On February 28, 2018, the U.S. District Court for the Western District of Pennsylvania granted the CFPB’s petition to enforce a Civil Investigative Demand issued against a student loan servicer. The servicer petitioned the CFPB to set aside the June 2017 CID, claiming that its Notification of Purpose did not comply with the notice requirements under 12 U.S.C. § 5562(c)(2). The loan servicer argued that the CID’s list of activities under investigation—e.g., processing payments, charging fees, transferring loans, maintaining accounts, and credit reporting—failed to provide the servicer with fair notice as to the nature of the investigation because it “merely categorize[s] all aspects of a student loan servicing operation.” The CFPB denied the petition, and in November 2017, filed a petition in court to enforce the CID. The court said the CFPB had satisfied notice requirements because nothing in the law barred it “from investigating the totality of a company’s business operations.” The court also found that the CID’s Notification of Purpose met the necessary requirements regarding administrative subpoenas set forth by the U.S. Court of Appeals for the Third Circuit, concluding that the investigation is for a “legitimate purpose,” the information requested is relevant and not already known by the Bureau, and the request is not unreasonably broad or burdensome.

Employee Benefits

PAID Program to Supervise Settlement of Voluntarily Disclosed FLSA Violations

By Meagan Bainbridge, Weintraub, Tobin, Chediak, Coleman, Grodin Law Corporation

On March 6, 2018, the Wage and Hour Division (WHD) of the U.S. Department of Labor (DOL)  announced the creation of the Payroll Audit Independent Determination (PAID) program in an effort to facilitate the payment of unpaid wages to employees in accordance with the Fair Labor Standards Act (FLSA). According to the WHD, the PAID program is designed “to resolve such claims expeditiously and without litigation, to improve employers’ compliance with overtime and minimum wage obligations, and to ensure that more employees receive the back wages they are owed.” The program is open to all FLSA-covered employers who discover potential violations of the FLSA’s overtime and minimum wage requirements, provided that the issue is not already being litigated. Employers who choose to participate in the program will be required to disclose the particular FLSA violation(s), the employee(s) and time period involved, as well as a calculation of the back pay due to each employee. If accepted into the PAID program, the WHD will supervise the payment of the back pay to the employee, if the employee also agrees to participate in the program. By doing so, the employee gives up his/her private right of action to bring a claim for the violations under the FLSA, as well as the awarding of liquidated damages and/or civil monetary penalties. For now, the PAID program is operating as a six-month pilot program, after which time the DOL will evaluate the effectiveness of the program and determine whether to implement the program on a more permanent basis.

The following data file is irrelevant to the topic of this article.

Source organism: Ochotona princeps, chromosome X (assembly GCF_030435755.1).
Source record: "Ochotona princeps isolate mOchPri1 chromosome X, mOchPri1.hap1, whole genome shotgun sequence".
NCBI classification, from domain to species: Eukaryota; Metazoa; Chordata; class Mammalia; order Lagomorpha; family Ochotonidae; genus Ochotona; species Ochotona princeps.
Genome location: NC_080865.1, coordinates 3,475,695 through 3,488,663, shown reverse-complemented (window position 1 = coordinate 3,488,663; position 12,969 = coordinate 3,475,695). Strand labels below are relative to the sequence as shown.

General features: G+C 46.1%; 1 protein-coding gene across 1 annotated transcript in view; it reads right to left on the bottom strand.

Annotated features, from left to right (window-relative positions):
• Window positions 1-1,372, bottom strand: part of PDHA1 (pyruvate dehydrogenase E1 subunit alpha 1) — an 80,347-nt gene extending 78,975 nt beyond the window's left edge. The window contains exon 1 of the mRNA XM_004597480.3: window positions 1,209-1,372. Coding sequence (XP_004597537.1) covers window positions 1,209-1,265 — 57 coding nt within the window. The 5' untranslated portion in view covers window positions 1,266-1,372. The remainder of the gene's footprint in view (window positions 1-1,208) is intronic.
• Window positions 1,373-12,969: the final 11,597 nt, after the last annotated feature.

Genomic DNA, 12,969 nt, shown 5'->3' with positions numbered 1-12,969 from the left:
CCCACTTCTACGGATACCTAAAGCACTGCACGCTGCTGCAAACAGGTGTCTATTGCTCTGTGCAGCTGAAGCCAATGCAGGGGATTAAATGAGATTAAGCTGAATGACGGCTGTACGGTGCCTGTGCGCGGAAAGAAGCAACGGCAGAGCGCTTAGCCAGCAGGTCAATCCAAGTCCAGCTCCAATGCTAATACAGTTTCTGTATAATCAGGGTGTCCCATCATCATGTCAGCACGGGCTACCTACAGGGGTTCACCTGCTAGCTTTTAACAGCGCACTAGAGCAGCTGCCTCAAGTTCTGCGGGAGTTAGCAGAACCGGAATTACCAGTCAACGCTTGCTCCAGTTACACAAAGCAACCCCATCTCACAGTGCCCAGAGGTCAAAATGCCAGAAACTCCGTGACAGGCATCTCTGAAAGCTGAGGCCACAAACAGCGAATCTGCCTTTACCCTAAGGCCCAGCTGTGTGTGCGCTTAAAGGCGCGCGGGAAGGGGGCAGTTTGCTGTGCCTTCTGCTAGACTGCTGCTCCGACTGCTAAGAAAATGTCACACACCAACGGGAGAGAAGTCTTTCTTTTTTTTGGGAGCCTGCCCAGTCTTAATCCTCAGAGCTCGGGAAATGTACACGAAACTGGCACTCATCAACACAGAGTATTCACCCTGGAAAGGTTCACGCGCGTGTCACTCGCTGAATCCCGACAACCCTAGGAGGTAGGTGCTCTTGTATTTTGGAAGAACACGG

Intellectual Property Law

Patent Office Panel Rejects Tribal Sovereign Immunity Claim in Inter Partes Review

By Joseph F. Marinelli, Fitch, Even, Tabin & Flannery LLP

In Mylan Pharm. v. Saint Regis Mohawk Tribe, a panel of the Patent Trial and Appeal Board (PTAB) ruled that the Saint Regis Mohawk Tribe could not use tribal sovereign immunity to block the PTAB’s inter partes review (IPR) of patents covering Allergan’s drug Restasis. Allergan attempted to shield its Restasis patents from IPR by assigning the patents to the tribe, which in turn promised to assert sovereign immunity in any IPRs. Allergan paid the tribe $13.75 million plus quarterly royalties of $3.75 million in exchange for an exclusive license to the patents. The tribe subsequently requested termination of pending IPR proceedings, claiming sovereign immunity. The PTAB denied the tribe’s request, reasoning that (1) IPR proceedings were created by a statute to which tribal sovereign immunity did not apply, (2) IPR was appropriate without regard to the patent owner’s identity, and (3) even if the tribe were immune, the IPRs could continue with Allergan alone because the tribe had transferred all of the substantial patent rights back to Allergan, such that Allergan remained an owner of the patents.

Federal Circuit Affirms Eligibility of Exergen Thermometer Patents

By Joseph F. Marinelli, Fitch, Even, Tabin & Flannery LLP

In Exergen Corp. v. Kaz USA, Inc., the Federal Circuit affirmed a lower court’s finding that Exergen’s forehead thermometer patents were not invalid for claiming laws of nature. The patents cover thermometers that compute a person’s body temperature by measuring the temperature of the skin across their forehead. The Federal Circuit found that although the patents were directed to the measurement of a natural phenomenon (core body temperature), the measurement method was not conventional, routine, and well-understood. The court reasoned that following years and millions of dollars of testing and development, the inventor determined the coefficient representing the relationship between temporal-arterial temperature and core body temperature for the first time. The inventor then incorporated that discovery into an unconventional method of temperature measurement, thus transforming the process into an inventive application of the formula. This is one of several recent Federal Circuit decisions upholding an invention as patent-eligible, as patent owners look for guidance on what subject matter may be eligible for patent protection.